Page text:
Potential Nomination of McWatters to Head Up the CFPB Hits a Rough Patch

The potential nomination of National Credit Union Adminstration Chairman (NCUA) Mark McWatters to become the new director of the Consumer Financial Protection Bureau (CFPB) has encountered some unexpected difficulties.

McWatters appeared to be a lock for the job when earlier this month Rep. Jeb Hensarling (R-TX), chairman of the powerful House Financial Services Committee and a long-time critic of the CFPB and its former director, Richard Cordray, endorsed his law school classmate and former aide for the position, and encouraged President Trump to nominate him.

But last week McWatters’ failure to recuse himself from a September vote to deregulate AIG, a company in which he owned a small amount of stock at the time, was reported by Politico, raising unresolved questions about whether that failure to recuse violated federal government ethics standards.

This week, public opposition to his nomination increased within the banking industry when Howard Headlee, president of the Utah Banking Association, vigorously objected to his nomination.

“I would plead with anyone who has even the slightest concern about the ever-expanding power of the fourth branch of government to reject the idea of appointing an activist agency head like McWatters to lead the most unaccountable agency ever created,” Headlee told American Banker.

“I can’t think of a more disastrous combination, not just for community banks, but for the American economy,” Headlee added.

Headlee added his criticism to that of Camden Fine, President and CEO of the Independent Community Bankers of America.

“As the head of a regulatory agency that advocates on behalf of the tax-free sector of the financial services industry it is charged with regulating, National Credit Union Administration Chairman J. Mark McWatters would not be a wise choice to head the CFPB,” Fine wrote in a January 5 op-ed at American Banker.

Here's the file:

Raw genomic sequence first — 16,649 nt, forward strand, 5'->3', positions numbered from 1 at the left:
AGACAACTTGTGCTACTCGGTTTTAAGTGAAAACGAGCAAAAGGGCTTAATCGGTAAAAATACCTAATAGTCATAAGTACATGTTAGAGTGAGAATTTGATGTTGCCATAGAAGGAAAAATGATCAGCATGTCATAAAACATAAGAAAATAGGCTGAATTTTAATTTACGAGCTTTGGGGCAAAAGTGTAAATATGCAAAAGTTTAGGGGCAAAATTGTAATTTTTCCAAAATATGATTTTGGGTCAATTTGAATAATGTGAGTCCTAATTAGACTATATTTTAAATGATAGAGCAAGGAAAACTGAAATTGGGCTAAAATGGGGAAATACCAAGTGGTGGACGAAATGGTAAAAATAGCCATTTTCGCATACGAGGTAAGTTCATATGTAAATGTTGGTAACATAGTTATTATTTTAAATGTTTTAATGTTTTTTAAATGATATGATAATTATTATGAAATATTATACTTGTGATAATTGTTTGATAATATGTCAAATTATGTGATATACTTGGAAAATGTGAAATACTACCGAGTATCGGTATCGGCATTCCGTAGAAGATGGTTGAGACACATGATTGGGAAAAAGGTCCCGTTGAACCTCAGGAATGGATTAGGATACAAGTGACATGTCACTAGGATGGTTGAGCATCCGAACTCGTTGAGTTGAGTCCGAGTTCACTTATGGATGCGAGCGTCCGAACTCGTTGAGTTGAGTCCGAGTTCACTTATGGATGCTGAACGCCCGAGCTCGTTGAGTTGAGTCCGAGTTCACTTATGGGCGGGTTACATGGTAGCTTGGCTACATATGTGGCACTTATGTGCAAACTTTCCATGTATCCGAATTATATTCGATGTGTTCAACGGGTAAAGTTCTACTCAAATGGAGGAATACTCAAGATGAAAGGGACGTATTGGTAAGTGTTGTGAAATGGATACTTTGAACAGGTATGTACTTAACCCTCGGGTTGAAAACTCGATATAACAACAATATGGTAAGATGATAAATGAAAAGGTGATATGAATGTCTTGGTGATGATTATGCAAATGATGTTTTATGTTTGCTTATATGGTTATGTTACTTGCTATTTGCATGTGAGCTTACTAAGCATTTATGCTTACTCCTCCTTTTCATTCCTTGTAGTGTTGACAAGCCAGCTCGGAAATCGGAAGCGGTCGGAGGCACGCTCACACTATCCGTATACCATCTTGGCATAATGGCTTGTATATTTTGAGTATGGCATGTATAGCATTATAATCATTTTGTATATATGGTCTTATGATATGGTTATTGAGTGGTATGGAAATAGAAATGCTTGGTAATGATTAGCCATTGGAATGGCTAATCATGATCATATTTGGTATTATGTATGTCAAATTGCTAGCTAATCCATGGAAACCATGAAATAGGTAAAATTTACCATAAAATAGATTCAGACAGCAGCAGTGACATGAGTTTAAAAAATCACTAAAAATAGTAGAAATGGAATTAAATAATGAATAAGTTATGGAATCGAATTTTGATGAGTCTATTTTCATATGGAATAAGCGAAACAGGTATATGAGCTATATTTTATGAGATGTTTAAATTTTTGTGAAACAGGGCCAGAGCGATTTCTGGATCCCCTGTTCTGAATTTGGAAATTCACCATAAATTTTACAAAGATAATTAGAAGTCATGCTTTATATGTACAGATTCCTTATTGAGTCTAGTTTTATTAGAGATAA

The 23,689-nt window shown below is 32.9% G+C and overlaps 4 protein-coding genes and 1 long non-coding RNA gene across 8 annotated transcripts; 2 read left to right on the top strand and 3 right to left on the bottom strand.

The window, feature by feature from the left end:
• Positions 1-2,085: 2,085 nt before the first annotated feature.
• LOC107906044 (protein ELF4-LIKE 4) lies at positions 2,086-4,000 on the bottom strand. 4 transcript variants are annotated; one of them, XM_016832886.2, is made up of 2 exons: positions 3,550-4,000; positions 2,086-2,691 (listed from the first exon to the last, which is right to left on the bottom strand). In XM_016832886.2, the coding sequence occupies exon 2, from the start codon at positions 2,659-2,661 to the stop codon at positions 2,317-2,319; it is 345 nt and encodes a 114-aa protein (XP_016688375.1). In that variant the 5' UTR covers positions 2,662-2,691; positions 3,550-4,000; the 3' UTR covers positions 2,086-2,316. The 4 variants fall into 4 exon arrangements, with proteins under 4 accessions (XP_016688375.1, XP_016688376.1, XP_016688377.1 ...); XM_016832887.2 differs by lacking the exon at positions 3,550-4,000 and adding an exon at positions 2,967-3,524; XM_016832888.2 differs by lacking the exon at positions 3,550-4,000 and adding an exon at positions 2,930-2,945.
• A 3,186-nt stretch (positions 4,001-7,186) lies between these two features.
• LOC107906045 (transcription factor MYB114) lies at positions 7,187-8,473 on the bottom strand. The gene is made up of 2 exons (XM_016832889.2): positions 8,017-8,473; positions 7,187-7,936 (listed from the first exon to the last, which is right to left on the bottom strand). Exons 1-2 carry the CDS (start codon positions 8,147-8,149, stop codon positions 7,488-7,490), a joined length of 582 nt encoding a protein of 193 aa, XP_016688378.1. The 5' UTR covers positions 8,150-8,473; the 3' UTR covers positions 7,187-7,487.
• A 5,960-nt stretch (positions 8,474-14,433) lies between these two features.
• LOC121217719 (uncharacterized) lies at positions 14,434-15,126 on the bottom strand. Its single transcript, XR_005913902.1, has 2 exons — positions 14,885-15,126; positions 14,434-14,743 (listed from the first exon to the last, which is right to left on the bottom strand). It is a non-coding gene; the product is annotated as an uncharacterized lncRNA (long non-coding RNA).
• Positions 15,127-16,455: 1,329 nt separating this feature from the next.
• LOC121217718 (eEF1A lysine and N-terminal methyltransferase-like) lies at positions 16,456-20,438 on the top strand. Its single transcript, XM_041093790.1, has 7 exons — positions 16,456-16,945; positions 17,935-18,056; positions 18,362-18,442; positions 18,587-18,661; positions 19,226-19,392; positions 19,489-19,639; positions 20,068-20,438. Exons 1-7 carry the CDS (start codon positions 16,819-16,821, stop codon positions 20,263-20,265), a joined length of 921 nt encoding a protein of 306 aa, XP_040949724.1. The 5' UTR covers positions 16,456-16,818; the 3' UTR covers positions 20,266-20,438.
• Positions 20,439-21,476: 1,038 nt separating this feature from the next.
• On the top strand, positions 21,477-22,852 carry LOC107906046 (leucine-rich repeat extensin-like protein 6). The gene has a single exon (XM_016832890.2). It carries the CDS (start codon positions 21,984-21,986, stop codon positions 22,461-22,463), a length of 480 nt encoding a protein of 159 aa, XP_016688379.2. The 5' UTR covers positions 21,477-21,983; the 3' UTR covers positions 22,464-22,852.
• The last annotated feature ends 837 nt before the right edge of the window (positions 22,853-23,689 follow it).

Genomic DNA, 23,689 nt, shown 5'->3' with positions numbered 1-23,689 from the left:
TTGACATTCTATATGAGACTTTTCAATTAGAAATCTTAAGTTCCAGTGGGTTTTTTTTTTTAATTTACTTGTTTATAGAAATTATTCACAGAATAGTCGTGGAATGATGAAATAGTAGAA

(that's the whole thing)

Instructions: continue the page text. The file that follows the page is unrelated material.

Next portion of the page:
“The CFPB should not be led by the head of an agency that has acted as a cheerleader for the industry under its oversight. Rather, it requires an even-handed official with experience in the broader commercial banking sector,” Fine added.

“The agency would be better served by individuals who have hands-on experience overseeing commercial banks and who are familiar with the full array of regulations under which every commercial bank must toil. For instance, Federal Deposit Insurance Corp. Vice Chairman Thomas Hoenig or former FDIC board member Jeremiah Norton—regulatory authorities dedicated to their statutory mission—would be more appropriate candidates for the CFPB,” he noted.

McWatters’s failure to recuse in the vote to deregulate AIG may, in fact, be in compliance with the Office of Government Ethics standards, but the optics are bad and come at the worst possible time for his potential nomination at CFPB.

“The Financial Stability Oversight Council, a panel of regulatory heads that is chaired by Treasury Secretary Steven Mnuchin, decided in a 6-3 vote in September that AIG should no longer be considered ‘systemically important.’ That move ended Federal Reserve scrutiny of the company, which was imposed after the government rescued AIG from near collapse during the financial crisis,” Politico reported last week.

McWatters was one of the six “yes” votes–the bare two-thirds needed to finalize the deregulation.

Politico continued:

[U]nder rules from the Office of Government Ethics, federal officials aren’t required to recuse themselves from decisions that affect their financial interests provided that their holdings are less than $15,000, and if they are publicly traded or are long-term government securities.

McWatters owned between $1,001 and $15,000 in AIG warrants, according to his annual financial disclosure updated on July 25. Warrants are similar to publicly traded options to buy stock at a certain price, except the resulting shares are issued directly by the company. That means they are not publicly traded as ethics rules require, according to multiple ethics experts. . .